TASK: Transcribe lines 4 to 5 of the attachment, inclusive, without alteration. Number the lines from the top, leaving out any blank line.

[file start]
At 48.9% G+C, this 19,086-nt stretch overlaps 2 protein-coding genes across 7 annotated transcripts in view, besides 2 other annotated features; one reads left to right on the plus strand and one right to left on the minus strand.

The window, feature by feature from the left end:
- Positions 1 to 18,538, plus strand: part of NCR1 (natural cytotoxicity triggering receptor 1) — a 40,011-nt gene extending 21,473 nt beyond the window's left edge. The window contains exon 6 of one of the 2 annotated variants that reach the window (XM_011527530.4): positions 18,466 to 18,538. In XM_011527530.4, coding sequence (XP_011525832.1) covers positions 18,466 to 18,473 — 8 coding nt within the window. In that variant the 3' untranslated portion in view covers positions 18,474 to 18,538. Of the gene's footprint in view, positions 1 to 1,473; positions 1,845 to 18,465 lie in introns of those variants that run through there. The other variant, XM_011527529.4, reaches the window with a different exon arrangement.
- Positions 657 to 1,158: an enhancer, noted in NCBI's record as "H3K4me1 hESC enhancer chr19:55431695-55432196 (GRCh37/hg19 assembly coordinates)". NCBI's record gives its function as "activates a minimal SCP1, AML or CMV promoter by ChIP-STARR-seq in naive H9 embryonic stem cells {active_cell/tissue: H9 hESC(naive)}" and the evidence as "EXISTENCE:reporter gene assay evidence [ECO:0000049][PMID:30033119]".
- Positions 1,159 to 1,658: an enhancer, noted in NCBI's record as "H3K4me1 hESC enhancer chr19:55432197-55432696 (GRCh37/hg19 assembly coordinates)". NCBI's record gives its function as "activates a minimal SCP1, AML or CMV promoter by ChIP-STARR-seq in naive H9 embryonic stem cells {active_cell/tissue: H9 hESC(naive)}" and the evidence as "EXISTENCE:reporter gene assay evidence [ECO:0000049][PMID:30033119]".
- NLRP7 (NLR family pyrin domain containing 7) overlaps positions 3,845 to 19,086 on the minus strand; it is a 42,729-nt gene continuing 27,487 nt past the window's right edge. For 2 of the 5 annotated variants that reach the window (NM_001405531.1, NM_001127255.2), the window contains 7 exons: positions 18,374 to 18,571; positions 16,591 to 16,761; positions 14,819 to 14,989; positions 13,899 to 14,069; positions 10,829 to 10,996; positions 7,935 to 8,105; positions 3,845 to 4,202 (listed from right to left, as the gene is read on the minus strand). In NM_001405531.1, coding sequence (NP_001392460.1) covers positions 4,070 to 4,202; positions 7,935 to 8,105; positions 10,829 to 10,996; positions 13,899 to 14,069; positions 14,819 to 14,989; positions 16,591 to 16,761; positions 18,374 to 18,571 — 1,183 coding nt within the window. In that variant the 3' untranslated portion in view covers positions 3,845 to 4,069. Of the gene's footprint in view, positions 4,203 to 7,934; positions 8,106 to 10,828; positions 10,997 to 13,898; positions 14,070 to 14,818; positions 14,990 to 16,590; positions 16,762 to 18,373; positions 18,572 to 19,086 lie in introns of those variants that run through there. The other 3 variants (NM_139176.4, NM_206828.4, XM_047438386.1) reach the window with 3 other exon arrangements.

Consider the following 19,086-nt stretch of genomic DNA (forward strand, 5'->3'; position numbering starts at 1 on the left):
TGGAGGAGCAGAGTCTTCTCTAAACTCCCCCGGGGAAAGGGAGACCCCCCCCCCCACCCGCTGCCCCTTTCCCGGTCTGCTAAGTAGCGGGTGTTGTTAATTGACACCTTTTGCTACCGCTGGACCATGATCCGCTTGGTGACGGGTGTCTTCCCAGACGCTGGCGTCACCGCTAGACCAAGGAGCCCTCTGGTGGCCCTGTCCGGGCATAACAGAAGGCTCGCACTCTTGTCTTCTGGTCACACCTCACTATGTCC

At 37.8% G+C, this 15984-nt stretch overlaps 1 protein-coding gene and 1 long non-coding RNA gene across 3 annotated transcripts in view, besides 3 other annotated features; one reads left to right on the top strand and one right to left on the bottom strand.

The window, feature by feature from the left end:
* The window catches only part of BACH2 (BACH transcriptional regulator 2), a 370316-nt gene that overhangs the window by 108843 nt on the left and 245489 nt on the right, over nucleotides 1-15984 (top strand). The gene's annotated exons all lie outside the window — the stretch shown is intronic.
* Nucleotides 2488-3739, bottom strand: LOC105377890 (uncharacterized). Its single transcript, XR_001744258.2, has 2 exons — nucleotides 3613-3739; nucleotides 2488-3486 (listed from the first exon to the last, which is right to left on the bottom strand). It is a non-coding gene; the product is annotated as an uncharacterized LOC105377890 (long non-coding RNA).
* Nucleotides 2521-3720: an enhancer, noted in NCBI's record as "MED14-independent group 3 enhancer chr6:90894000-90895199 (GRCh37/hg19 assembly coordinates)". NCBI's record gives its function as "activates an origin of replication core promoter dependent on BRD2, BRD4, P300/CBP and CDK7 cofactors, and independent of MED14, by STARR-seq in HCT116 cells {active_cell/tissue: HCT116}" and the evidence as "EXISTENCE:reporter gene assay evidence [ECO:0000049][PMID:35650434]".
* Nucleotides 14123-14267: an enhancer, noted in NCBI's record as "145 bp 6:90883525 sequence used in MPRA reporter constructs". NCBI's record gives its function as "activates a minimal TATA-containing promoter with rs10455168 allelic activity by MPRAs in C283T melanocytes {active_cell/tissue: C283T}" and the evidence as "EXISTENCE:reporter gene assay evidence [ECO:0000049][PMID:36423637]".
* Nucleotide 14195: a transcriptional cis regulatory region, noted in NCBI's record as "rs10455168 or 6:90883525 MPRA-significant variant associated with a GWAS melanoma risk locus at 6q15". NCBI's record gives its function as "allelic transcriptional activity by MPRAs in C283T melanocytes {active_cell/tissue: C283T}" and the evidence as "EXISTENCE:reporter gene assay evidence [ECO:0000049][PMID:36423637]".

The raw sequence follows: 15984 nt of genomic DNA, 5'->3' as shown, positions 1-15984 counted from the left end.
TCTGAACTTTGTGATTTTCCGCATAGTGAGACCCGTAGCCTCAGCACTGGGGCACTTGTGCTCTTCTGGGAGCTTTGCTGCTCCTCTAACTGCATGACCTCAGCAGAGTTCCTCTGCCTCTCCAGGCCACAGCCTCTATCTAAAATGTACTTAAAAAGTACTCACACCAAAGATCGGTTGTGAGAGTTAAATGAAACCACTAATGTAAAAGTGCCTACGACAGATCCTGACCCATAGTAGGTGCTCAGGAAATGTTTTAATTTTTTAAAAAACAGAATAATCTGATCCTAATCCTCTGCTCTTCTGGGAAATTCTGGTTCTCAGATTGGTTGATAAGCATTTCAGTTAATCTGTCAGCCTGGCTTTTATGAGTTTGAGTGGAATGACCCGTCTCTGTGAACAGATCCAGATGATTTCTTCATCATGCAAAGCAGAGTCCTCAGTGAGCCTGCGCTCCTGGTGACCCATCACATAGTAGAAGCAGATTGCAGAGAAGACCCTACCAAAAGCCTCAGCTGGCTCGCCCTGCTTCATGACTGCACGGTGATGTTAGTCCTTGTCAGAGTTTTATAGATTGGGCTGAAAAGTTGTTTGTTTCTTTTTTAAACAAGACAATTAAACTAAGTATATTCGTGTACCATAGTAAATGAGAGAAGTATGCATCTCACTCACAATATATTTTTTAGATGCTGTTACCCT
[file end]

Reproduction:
- Positions 657 to 1,158: an enhancer, noted in NCBI's record as "H3K4me1 hESC enhancer chr19:55431695-55432196 (GRCh37/hg19 assembly coordinates)". NCBI's record gives its function as "activates a minimal SCP1, AML or CMV promoter by ChIP-STARR-seq in naive H9 embryonic stem cells {active_cell/tissue: H9 hESC(naive)}" and the evidence as "EXISTENCE:reporter gene assay evidence [ECO:0000049][PMID:30033119]".
- Positions 1,159 to 1,658: an enhancer, noted in NCBI's record as "H3K4me1 hESC enhancer chr19:55432197-55432696 (GRCh37/hg19 assembly coordinates)". NCBI's record gives its function as "activates a minimal SCP1, AML or CMV promoter by ChIP-STARR-seq in naive H9 embryonic stem cells {active_cell/tissue: H9 hESC(naive)}" and the evidence as "EXISTENCE:reporter gene assay evidence [ECO:0000049][PMID:30033119]".